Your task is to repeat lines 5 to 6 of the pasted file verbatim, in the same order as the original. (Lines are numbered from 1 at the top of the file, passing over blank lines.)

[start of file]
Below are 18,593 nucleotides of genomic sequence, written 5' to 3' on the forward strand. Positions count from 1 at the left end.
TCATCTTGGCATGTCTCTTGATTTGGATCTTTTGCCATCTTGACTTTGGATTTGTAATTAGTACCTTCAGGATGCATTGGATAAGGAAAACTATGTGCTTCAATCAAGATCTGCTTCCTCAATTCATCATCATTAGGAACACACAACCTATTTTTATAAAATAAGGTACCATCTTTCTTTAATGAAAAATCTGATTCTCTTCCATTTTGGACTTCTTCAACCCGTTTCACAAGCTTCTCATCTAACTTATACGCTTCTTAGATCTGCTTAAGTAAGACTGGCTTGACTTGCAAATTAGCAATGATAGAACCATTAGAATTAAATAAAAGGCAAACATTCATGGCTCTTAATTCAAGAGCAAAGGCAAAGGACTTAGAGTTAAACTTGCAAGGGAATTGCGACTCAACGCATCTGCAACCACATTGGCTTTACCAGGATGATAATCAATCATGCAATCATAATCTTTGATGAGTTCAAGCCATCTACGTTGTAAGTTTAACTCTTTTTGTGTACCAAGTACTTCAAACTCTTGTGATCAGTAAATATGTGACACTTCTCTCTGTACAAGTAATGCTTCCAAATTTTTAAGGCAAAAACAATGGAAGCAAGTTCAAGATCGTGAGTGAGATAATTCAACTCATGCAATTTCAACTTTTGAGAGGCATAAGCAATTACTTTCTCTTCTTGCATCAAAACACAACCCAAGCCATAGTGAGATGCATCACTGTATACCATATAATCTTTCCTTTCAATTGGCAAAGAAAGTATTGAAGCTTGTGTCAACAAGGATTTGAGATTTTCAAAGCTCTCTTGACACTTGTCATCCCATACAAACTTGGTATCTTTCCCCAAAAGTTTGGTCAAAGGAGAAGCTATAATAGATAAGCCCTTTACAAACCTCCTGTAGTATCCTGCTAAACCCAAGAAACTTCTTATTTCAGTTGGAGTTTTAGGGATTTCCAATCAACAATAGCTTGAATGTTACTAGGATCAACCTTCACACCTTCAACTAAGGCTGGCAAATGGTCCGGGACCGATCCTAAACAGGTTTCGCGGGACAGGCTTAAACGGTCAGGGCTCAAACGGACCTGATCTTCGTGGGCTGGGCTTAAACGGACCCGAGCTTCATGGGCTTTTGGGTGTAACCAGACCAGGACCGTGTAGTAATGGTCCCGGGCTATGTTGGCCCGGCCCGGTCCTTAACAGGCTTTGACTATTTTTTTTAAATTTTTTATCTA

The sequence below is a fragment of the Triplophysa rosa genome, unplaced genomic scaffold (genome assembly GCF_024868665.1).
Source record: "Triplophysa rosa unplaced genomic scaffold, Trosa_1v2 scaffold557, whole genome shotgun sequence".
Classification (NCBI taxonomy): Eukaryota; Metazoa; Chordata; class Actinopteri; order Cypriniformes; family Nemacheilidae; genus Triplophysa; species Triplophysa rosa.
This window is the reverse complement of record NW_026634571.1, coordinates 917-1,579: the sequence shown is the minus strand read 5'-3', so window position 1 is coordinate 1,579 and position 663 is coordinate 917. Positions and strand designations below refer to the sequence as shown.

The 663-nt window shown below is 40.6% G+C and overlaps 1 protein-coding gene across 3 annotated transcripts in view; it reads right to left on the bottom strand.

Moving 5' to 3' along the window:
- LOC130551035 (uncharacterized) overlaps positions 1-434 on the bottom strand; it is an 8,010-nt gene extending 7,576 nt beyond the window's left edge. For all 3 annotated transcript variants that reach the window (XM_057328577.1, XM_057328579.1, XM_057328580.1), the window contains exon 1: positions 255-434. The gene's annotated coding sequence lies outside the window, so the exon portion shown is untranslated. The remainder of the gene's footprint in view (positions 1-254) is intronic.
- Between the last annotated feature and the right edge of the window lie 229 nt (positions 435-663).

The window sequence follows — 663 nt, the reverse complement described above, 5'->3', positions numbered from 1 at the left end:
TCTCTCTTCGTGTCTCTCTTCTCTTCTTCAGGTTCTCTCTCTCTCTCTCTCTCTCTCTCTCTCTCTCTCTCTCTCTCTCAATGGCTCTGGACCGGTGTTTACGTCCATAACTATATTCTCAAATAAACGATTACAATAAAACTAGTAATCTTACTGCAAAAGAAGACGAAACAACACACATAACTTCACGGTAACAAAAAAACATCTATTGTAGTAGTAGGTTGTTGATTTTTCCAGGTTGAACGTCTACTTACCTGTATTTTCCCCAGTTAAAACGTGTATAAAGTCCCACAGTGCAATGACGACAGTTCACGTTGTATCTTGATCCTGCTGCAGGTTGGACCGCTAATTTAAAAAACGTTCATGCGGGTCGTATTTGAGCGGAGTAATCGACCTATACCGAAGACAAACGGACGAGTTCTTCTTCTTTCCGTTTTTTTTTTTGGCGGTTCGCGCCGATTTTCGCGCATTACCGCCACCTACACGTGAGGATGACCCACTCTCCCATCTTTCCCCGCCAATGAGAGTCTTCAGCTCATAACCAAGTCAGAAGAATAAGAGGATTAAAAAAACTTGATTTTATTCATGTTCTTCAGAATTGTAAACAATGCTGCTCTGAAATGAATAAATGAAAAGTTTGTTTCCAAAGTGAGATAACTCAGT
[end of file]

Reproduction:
Classification (NCBI taxonomy): Eukaryota; Metazoa; Chordata; class Actinopteri; order Cypriniformes; family Nemacheilidae; genus Triplophysa; species Triplophysa rosa.
This window is the reverse complement of record NW_026634571.1, coordinates 917-1,579: the sequence shown is the minus strand read 5'-3', so window position 1 is coordinate 1,579 and position 663 is coordinate 917. Positions and strand designations below refer to the sequence as shown.